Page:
September 27, 2010
WSJ: The Send Jobs Overseas ActWall Street Journal editorial, The Send Jobs Overseas Act:
[T]he President's plan reveals how out of touch Democrats are with the real world of tax competition. The U.S. already has one of the most punitive corporate tax regimes in the world and this tax increase would make that competitive disadvantage much worse, accelerating the very outsourcing of jobs that Mr. Obama says he wants to reverse.
At issue is how the government taxes American firms that make money overseas. Under current tax law, American companies pay the corporate tax rate in the host country where the subsidiary is located and then pay the difference between the U.S. rate (35%) and the foreign rate when they bring profits back to the U.S. This is called deferral—i.e., the U.S. tax is deferred until the money comes back to these shores.
Most countries do not tax the overseas profits of their domestic companies. Mr. Obama's plan would apply the U.S. corporate tax on overseas profits as soon as they are earned. This is intended to discourage firms from moving operations out of the U.S.
The real problem is a U.S. corporate tax rate that over the last 15 years has become a huge competitive disadvantage. The only major country with a higher statutory rate is Japan, and even its politicians are debating a reduction. A May 2010 study by University of Calgary economists Duanjie Chen and Jack Mintz for the Cato Institute using World Bank data finds that the effective combined U.S. federal and state tax rate on new capital investment, taking into account all credits and deductions, is 35%. The OECD average is 19.5% and the world average is 18%. ...
The lesson here is that tax rates matter in a world of global competition and the U.S. tax regime is hurting American companies and workers. Mr. Obama would add to the damage. His election-eve campaign to raise taxes on American companies making money overseas may not be his most dangerous economic idea, but it is right up there.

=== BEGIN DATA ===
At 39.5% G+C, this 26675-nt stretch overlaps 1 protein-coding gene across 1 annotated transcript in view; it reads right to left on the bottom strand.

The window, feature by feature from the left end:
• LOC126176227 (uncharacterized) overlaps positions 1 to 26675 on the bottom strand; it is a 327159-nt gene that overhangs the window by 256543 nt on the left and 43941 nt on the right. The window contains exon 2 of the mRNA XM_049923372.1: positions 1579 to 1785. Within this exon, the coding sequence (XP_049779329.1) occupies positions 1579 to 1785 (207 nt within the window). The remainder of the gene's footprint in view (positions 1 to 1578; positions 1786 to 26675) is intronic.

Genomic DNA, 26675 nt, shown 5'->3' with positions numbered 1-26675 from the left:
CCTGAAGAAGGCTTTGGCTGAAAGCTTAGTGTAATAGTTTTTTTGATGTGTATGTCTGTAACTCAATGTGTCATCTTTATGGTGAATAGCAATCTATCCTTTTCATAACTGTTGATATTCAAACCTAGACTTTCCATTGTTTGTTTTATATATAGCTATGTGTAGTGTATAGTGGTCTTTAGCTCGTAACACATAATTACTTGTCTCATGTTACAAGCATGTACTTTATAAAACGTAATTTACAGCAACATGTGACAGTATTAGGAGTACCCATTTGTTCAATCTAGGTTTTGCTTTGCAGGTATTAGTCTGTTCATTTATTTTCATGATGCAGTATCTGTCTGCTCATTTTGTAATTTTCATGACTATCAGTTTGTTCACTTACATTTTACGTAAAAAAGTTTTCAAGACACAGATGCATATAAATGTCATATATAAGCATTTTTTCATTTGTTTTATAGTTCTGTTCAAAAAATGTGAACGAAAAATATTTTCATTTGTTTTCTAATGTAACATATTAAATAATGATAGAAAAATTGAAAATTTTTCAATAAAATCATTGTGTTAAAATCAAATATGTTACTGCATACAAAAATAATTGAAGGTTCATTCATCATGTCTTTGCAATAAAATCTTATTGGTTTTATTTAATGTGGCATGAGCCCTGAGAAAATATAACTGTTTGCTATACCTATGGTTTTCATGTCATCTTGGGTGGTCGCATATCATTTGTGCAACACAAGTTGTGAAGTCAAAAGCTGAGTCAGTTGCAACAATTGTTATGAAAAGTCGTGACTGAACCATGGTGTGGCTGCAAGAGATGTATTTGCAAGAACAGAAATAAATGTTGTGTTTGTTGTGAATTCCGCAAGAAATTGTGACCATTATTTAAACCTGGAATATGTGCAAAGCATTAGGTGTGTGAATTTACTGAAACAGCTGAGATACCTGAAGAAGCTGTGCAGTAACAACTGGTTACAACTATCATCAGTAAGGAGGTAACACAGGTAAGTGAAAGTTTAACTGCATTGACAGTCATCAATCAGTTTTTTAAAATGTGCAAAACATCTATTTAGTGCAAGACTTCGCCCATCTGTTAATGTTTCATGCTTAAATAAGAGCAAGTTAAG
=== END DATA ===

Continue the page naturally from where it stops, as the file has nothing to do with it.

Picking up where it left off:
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Logically, if current and proposed tax law makes it disadvantageous for US-based companies to invest overseas then, for lack of anywhere better to invest, those companies are pretty much stuck (for tax reasons, anyway) with investing in the US. Given the parlous state of the economy there is precious little reason to do that just now.
That the increased tax disadvantages may also discourage direct investment from overseas, however, is a serious problem that does not seem to have been thought through.
Since 2001 the United States has been steadily if irregularly building a financial wall around its citizens (e.g. FATCAT and FBAR) and domestic companies to discourage them from taking their capital - and themselves - off the US "reservation".
As US policy makers blundered along with their crude efforts to stanch hemorhaging and human capital out-flows, they have repeatedly shot themselves in the financial foot by applying these various punitive sanctions to foreign direct investors, i.e. "blood donors".
The problem for the USA - as it was for the East Germans - is how to attract pilgrim capital from abroad while simultaneously preventing the talented home town yokels from seeking greener pastures elsewhere - and still pretend that the local yokels are a free people.
The problem will resolve itself as soon as the US powers-that-be realize that the real US economy needs foreign capital inflows more than the rest of the world needs US capital exports.
In other words, we may be able to produce an exportable surplus of corn - but not coin.
Posted by: John | Sep 28, 2010 9:14:20 AM